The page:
FMUL Talk, held on 8 January, was organized by Professor Mário Miguel Rosa, Professor of clinical pharmacology and neurology at FMUL, and had the purpose of raising the awareness of the scientific community to the use cannabinoids (natural and/or artificial substances extracted from the cannabis plant) for medicinal purposes.
Before detailing the specificities of the use of cannabinoids, Professor Mário Miguel Rosa started by distinguishing the concepts of medicine and non-medicine. According to the Professor, "To be considered a medicine, a substance must, first of all, have a marketing authorization". In Portugal, INFARMED, as the National Authority for Medicines and Health Products, is responsible for authorizing, regulating and marketing the use of cannabinoids. Then, it is still necessary that, through clinical trials, there is clear evidence that the product/ substance demonstrates a positive risk-benefit. In this field, during the Talk, some reasonably robust studies that prove the strong level of evidence about the efficacy of cannabis in the treatment of chronic pain in adults and control of anxiety were mentioned.
In Portugal, the first cannabis drug for therapeutic purposes is Sativex, which is commonly indicated for the treatment of spasticity (alteration of muscle tone) caused by multiple sclerosis. Although this medicine is more effective in the treatment of spasticity, when compared to other drugs for the same purpose, it does not sell much. The causes may be related to the price charged, as well as to the generalized fear of psychotropic effects felt by both patients and doctors.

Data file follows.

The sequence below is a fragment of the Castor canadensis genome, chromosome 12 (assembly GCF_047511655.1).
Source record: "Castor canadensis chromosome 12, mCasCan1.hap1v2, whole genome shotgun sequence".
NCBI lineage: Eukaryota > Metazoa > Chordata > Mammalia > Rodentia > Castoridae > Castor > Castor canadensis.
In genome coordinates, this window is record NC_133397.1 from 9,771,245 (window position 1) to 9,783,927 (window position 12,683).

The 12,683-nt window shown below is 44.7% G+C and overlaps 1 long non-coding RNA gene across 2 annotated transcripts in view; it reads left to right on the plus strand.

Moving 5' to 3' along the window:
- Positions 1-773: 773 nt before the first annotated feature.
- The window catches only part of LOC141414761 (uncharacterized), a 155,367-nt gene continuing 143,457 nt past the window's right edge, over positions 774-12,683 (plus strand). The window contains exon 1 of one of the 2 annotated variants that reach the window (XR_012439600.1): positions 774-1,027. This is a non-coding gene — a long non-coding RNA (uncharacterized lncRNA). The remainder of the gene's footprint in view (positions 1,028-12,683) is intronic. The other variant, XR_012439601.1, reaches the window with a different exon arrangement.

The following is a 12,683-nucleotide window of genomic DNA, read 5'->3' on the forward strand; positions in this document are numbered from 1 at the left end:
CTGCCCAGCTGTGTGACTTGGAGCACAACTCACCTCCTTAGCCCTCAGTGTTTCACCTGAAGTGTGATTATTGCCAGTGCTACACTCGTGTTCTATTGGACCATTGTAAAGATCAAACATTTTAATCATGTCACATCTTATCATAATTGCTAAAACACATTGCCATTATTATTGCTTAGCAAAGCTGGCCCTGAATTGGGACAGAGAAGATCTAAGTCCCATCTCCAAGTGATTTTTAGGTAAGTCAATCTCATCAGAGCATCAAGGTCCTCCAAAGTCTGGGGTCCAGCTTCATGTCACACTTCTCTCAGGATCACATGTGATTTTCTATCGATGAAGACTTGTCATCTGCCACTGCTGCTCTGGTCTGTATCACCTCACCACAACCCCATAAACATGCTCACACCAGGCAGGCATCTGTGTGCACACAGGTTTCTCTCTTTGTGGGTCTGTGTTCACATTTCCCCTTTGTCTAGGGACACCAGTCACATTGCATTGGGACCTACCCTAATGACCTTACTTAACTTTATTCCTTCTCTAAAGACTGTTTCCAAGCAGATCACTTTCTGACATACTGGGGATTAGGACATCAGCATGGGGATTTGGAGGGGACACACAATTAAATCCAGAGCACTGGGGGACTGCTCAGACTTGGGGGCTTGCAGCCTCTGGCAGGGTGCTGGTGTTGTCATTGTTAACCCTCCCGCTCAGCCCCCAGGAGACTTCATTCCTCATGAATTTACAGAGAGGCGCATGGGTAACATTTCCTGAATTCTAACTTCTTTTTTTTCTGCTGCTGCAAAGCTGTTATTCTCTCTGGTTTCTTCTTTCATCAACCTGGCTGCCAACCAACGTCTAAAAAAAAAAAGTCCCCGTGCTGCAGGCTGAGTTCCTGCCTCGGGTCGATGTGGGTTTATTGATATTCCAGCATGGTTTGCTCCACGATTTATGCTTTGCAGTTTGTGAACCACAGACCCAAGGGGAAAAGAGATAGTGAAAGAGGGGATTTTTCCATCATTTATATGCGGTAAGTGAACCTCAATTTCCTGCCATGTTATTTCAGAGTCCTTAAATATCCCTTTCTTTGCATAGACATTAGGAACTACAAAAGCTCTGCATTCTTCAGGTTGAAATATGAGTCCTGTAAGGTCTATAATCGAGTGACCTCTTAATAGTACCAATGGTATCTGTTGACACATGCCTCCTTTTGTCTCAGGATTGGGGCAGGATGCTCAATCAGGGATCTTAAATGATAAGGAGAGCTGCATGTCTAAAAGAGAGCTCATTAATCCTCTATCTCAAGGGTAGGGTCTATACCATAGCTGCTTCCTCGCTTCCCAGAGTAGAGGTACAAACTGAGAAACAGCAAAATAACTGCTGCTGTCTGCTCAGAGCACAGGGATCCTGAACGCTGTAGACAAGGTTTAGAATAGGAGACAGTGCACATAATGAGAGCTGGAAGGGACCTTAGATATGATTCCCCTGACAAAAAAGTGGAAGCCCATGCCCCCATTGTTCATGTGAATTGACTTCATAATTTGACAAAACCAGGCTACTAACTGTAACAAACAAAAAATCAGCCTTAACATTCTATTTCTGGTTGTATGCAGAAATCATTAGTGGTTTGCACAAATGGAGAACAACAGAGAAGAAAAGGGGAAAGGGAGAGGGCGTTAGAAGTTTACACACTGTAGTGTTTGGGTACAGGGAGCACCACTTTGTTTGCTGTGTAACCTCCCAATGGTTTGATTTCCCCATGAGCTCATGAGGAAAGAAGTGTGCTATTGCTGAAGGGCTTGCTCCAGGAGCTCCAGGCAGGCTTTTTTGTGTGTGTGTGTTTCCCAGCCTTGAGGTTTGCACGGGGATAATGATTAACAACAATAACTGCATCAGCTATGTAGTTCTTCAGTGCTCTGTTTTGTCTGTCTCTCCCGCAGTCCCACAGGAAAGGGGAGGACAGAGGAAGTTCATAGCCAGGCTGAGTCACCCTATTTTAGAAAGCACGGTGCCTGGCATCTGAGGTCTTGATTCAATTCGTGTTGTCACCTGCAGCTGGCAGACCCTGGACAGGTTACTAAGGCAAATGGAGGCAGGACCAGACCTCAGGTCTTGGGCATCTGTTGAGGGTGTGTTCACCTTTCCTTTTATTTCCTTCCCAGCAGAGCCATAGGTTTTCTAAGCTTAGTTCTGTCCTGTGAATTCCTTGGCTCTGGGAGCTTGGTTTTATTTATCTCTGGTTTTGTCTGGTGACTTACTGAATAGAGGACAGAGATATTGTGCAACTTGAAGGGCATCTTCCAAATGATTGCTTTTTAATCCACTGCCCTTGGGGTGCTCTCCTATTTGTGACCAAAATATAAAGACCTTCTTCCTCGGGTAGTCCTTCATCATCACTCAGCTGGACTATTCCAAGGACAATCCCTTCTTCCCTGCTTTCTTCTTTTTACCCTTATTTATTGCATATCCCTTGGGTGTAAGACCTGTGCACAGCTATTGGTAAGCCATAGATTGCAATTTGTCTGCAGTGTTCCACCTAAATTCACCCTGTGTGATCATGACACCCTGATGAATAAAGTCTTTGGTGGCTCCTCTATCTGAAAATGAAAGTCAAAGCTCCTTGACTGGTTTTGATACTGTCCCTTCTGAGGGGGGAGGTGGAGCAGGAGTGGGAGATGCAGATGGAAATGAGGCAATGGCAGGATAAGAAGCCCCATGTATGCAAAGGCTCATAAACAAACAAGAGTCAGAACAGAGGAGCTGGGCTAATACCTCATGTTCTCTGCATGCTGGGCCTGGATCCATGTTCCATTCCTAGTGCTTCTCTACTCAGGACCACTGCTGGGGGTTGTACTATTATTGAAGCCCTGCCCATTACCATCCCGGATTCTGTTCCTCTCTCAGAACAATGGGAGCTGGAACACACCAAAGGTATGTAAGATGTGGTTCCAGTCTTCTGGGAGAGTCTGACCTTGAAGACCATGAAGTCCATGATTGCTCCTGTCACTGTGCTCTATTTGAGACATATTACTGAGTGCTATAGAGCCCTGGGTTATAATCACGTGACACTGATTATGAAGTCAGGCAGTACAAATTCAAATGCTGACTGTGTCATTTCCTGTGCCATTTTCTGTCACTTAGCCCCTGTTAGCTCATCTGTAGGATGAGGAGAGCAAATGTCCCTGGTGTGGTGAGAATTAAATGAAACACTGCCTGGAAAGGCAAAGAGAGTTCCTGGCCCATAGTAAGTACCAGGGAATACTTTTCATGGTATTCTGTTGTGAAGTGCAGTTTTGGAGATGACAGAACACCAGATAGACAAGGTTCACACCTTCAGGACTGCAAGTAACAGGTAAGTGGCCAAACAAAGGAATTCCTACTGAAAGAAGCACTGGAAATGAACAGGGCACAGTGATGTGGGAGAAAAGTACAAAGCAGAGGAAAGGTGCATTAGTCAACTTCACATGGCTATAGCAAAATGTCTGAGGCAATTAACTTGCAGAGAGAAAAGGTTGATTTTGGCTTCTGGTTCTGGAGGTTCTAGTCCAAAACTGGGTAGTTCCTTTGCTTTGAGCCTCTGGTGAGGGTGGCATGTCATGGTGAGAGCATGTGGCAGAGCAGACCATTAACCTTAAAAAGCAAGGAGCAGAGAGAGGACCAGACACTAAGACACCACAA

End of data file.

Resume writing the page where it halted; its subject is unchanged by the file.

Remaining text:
In this Talk, we also learned that, authorized by INFARMED, another cannabinoid, Epidyolex, will soon be available in Portuguese chemists. The new drug is intended to relieve symptoms caused by Dravet and Lennox-Gastout Syndromes (severe epilepsies in children), nausea and vomiting resulting from chemotherapy, stimulation of appetite in cancer and HIV positive patients, chronic pain, Gilles de la Tourette Syndrome and therapy-resistant glaucoma.
The use of the cannabis plant for medicinal purposes promises to be effective in relieving innumerable symptoms. However, the still scepticism of doctors and drug regulatory bodies makes these substances subject to very tight control, since it is difficult to disassociate them from their addiction potential. More than enough reason for Professor Mário Miguel Rosa to argue that the first thing to be done by health professionals, when making this medicine available in chemists, is to attend training courses organized by the Portuguese Medical Association, the Directorate-General of Health and INFARMED.
After presenting the benefits and side effects of using cannabinoids, the discussion continued in the Paul Janssen Room.
“How can cannabinoids be medicines?” was the 3rd FMUL Talk and was attended by 24 participants.